Amphipods are small crustaceans that have narrow bodies with 8 legs and arched backs. The last 3 legs are modified for swimming and don't often look like legs. Their other legs vary in size and shape and they may have claws on some legs. They live in a variety of environments in estuaries, eating detritus and marine plants.
The amphipods in the family Gammaridae are the most common group found in the rocky intertidal zone. Most species are olive green or brown and some have spots or bands. They can reach 0.9" (22 mm) in length but most are about 1/2" (13 mm) long.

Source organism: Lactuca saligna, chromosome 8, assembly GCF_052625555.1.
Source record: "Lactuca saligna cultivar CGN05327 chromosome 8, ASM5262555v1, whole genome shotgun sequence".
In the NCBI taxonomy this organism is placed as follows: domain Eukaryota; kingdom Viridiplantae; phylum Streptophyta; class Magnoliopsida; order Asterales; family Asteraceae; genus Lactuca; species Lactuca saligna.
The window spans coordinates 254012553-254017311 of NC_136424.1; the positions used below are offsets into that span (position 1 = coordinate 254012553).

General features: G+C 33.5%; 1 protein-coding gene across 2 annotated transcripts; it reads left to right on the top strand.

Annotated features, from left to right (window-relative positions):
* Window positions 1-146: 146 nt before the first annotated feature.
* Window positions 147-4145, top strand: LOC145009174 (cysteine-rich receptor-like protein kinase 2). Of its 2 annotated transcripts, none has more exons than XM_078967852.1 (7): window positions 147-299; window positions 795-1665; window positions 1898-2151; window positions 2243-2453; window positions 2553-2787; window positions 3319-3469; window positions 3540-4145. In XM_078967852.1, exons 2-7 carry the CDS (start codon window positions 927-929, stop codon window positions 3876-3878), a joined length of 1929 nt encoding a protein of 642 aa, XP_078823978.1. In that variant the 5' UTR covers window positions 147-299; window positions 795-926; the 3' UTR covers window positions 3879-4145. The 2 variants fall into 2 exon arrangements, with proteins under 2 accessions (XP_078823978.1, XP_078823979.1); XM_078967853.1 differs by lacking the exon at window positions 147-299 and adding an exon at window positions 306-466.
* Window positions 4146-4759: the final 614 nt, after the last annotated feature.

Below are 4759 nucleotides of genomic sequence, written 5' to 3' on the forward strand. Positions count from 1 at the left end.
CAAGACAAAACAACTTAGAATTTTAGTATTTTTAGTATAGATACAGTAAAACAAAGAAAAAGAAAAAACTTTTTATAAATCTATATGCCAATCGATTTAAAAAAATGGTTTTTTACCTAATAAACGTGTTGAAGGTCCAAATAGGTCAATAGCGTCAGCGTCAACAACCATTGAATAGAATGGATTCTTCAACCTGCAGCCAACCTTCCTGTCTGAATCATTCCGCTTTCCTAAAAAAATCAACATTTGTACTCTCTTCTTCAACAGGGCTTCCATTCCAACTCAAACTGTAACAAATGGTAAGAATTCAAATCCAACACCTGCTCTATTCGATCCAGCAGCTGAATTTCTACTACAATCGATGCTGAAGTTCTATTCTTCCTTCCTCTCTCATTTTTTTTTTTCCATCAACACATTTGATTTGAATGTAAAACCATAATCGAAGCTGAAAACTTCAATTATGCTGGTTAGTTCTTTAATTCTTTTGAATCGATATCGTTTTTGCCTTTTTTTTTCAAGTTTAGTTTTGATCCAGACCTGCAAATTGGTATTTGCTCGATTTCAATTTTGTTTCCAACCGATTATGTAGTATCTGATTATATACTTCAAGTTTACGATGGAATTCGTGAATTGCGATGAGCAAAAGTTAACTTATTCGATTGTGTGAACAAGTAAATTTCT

Amphipods in the family Talorchestia are semi-terrestrial, living on sandy beaches. There are two common species, the long-horned sandhopper and the big-eyed sandhopper. Both burrow into the sand and are whitish or sand colored. The big-eyed sandhopper lives near the high tide level and the long-horned sandhopper lives above the tide level, often found more than 330 feet (100 meters) inland. The big-eyed sandhopper is slightly smaller 0.9" (24 mm) than the long-horned sandhopper 1.1" (27 mm).